Passage to Dar

On the fourth leg of the voyage, the Universe Explorer rounded Cape Agulhas, the southernmost point on the African continent where the waters of the Atlantic and Indian Oceans mix, then turned northeast along the coastline of South Africa into the Mozambique Channel. It was a seven-day voyage to Dar es Salaam, Tanzania, with six days of teaching and one day off. 

The 16th in a series of blogs about Semester at Sea, a round-the-world voyage with 600 students.  David Mould is the author of Postcards from Stanland: Journeys in Central Asia (Ohio University Press, 2016) and the upcoming (2109) Monsoon Postcards: Indian Ocean Journeys. Read excerpts at (Travel Blogs) or Facebook /PostcardsFromStanland/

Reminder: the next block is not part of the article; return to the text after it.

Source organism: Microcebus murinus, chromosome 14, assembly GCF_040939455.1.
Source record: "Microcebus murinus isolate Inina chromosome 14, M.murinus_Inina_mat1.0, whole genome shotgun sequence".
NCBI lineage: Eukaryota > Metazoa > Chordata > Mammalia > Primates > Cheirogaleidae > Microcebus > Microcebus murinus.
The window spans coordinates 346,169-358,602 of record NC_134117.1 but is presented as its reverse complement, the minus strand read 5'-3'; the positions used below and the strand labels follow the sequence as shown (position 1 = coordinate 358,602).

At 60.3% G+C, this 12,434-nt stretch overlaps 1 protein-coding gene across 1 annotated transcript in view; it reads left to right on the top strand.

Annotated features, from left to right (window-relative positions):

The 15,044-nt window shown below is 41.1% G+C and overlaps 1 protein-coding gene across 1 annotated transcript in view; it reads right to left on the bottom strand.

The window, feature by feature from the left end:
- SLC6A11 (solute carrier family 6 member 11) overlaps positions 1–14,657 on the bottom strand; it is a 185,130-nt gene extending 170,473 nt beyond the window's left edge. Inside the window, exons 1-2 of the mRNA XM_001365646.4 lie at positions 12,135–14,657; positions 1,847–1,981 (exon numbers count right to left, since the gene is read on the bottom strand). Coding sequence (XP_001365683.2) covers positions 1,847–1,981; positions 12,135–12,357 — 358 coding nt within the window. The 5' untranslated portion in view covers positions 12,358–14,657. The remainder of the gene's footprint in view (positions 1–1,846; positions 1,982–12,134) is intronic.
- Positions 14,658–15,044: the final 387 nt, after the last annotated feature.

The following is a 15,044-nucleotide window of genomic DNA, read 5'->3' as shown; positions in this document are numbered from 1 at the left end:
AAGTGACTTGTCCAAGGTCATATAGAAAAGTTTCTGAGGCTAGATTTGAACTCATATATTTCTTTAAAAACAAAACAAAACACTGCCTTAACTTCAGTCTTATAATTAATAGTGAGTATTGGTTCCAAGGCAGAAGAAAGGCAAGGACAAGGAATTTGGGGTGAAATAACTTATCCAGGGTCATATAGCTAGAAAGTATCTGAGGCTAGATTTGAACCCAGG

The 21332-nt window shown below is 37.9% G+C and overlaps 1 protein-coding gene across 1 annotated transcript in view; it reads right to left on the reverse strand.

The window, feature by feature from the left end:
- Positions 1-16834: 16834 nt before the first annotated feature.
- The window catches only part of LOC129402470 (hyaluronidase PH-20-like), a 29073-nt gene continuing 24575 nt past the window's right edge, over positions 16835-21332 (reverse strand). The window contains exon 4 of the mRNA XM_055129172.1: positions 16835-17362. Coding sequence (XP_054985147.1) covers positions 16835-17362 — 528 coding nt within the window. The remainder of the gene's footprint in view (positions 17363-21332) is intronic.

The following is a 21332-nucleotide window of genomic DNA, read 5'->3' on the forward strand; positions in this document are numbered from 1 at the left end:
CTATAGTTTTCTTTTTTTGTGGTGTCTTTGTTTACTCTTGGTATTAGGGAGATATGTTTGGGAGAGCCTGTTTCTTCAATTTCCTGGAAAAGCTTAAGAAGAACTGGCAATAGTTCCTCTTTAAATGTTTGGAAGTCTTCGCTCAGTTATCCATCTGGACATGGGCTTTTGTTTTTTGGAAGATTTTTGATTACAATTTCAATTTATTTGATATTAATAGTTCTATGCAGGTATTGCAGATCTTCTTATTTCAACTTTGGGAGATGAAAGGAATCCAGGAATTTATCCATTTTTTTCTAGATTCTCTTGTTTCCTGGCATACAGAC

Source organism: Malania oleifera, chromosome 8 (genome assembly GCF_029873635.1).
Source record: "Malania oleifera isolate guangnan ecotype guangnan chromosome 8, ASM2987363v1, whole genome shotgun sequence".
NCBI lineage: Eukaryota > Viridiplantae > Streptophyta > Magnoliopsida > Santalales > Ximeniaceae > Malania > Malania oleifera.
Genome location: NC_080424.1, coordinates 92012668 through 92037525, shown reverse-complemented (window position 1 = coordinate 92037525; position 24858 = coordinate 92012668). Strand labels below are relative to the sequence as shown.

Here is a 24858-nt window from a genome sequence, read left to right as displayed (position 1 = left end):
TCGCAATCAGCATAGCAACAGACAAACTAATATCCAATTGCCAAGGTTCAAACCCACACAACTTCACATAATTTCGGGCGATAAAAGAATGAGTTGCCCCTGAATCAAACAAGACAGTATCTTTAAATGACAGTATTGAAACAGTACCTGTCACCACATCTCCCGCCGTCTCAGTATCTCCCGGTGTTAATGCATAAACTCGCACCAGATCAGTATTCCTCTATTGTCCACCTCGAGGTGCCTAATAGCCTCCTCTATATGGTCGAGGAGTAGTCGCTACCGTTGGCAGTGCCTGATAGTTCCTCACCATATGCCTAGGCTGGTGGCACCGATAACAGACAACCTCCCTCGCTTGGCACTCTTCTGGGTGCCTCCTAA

The major extracurricular shipboard event on this leg was the so-called Un-Olympics, where teams of faculty, staff and students, each named for a sea, competed in contests from scavenger hunts and world trivia to mashed potato sculpting and synchronized swimming. The faculty, anxious to avoid being dubbed the Dead Sea, adopted the name of a failed lakeside real estate development in southern California—Salton Sea. The team’s motto?  Age and treachery will beat out youth and skill every time. Rough weather—a front in the Mozambique Channel—caused the cancellation of a few outdoor events, but everything else went ahead. Salton Sea did not (as many predicted) finish last, despite its quick and ignominious exit from the tug ‘o war contest. It picked up second place in both Improvisation (Stephanie was on the team) and World Trivia (David) and, in a true masterpiece of strategy, won the Male Bikini contest by entering Logan, the two-year-old son of a couple who were teaching geology.